My Lady and I had every intention of moving back toOhioafter I finished my education inIndiana, we just didn’t realize it was going to take 25 years to accomplish!  But like my friend, as time moved on so did our priorities, what we considered important, and where we were called home.  God had a better plan, a special plan totally contrary to what we thought we would be doing and where we would be doing it; and we thank God for that plan we allowed Him to carry out in us everyday of our lives!  Did our hometown change?  Yes, all places do as time marches on.  But the bigger change, I believe, came in us learning to be happy where we were planted so to speak; home did change but so did we.

C.S. Lewis explains it this way:

“Imagine yourself as a living house.  God comes in to rebuild that house.  At first, perhaps, you can understand what He is doing.  He is getting the drains right and stopping the leaks in the roof and so on; you knew that those jobs needed doing and so you are not surprised.  But presently He starts knocking the house about in a way that hurts abominably and does not seem to make any sense.  What on earth is He up to?  The explanation is that He is building quite a different house from the one you thought of – throwing out a new wing here, putting on an extra floor there, running up towers, making courtyards.  You thought you were being made into a decent little cottage: but He is building a palace.  He intends to come and live in it Himself.”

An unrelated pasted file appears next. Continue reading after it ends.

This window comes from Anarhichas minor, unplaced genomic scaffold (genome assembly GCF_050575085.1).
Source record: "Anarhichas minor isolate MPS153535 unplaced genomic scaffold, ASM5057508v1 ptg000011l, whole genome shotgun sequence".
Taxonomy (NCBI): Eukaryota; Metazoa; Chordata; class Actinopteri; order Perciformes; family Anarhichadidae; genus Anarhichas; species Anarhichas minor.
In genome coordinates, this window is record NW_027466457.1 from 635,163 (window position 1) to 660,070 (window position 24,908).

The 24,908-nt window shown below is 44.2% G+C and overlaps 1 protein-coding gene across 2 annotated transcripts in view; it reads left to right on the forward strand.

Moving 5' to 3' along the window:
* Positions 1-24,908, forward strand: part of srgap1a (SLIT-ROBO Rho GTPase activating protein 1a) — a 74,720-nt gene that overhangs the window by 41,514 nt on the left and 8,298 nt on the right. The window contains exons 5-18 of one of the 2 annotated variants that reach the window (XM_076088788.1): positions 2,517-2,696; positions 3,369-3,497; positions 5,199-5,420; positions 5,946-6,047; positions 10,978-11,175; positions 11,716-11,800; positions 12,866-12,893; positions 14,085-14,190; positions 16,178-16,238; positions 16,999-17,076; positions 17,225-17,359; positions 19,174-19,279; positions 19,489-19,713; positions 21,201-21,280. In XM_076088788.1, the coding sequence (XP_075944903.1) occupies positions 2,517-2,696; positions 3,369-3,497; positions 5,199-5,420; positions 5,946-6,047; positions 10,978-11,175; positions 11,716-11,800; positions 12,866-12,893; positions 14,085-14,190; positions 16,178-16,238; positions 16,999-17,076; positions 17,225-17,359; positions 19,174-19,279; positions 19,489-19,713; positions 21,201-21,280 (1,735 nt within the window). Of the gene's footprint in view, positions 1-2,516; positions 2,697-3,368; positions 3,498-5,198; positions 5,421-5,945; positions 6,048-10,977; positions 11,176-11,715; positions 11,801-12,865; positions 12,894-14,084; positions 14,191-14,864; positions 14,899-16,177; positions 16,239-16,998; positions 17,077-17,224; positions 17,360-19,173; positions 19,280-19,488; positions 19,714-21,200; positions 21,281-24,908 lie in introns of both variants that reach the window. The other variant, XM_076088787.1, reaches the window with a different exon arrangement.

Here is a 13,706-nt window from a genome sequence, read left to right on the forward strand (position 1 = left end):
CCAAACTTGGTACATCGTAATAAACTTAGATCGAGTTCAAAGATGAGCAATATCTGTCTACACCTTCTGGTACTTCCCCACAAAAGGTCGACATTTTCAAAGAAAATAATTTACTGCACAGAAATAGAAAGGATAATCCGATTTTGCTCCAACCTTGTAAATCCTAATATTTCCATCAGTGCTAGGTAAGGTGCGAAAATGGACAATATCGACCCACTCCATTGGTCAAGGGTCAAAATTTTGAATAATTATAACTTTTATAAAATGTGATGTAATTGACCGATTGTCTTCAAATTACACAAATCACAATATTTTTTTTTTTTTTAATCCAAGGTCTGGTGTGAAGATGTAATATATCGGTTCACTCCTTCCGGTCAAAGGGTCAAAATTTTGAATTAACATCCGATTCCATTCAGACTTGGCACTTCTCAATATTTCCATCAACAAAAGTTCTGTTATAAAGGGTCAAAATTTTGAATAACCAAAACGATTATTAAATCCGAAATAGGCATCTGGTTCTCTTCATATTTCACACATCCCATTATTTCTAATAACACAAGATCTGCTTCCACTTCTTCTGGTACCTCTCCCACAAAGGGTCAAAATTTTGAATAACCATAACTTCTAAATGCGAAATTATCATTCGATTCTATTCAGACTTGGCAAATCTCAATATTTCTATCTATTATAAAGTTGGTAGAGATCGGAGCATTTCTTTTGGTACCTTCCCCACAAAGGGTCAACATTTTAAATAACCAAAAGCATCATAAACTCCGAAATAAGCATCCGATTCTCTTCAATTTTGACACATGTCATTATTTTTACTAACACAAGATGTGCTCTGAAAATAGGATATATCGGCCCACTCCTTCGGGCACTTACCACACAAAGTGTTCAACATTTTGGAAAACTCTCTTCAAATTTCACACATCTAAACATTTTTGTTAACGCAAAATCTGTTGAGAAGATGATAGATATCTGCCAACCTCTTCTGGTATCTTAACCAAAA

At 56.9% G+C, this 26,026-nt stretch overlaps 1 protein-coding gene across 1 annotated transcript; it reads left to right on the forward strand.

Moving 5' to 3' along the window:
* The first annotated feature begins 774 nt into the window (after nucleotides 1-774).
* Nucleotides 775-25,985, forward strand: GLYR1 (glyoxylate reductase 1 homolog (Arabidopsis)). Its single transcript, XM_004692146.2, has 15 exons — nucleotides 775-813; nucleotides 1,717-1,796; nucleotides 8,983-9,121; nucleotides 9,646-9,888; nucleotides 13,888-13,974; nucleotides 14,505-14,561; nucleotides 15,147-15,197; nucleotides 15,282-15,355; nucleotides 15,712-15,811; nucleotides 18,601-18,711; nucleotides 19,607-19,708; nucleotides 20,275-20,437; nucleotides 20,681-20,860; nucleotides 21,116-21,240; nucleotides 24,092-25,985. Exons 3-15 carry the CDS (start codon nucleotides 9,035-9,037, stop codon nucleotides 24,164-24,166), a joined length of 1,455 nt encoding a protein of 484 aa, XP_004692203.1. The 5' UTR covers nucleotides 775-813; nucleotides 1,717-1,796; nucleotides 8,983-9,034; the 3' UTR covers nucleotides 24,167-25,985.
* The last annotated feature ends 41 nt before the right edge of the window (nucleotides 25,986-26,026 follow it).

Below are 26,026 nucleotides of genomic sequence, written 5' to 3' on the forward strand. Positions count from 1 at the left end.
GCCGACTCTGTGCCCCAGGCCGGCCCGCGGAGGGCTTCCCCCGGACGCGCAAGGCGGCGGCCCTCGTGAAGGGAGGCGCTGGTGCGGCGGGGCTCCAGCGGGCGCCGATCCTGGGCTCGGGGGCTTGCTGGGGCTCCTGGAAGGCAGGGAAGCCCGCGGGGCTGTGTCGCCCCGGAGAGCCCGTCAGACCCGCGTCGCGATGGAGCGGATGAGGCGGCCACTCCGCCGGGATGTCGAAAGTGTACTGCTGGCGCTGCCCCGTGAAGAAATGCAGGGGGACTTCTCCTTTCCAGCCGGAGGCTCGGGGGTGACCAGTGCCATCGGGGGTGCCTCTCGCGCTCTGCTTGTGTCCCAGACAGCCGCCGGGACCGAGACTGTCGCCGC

For this man and many others, we have learned contentment and happiness where we have found ourselves in life, it’s home, at least for now.  I love where I am and all that’s around me, but there’s a time coming I’ll be making a another move.  Will I miss my old home that means so much to me?  I don’t think so, I’ve got a promise of a place yet to come that the LandLORD has already prepared just for me, and you, Home forever!  (John 14:2-3)

“The Holy Scriptures are our letters from home,” Augustine

Blessed week to all. 🙂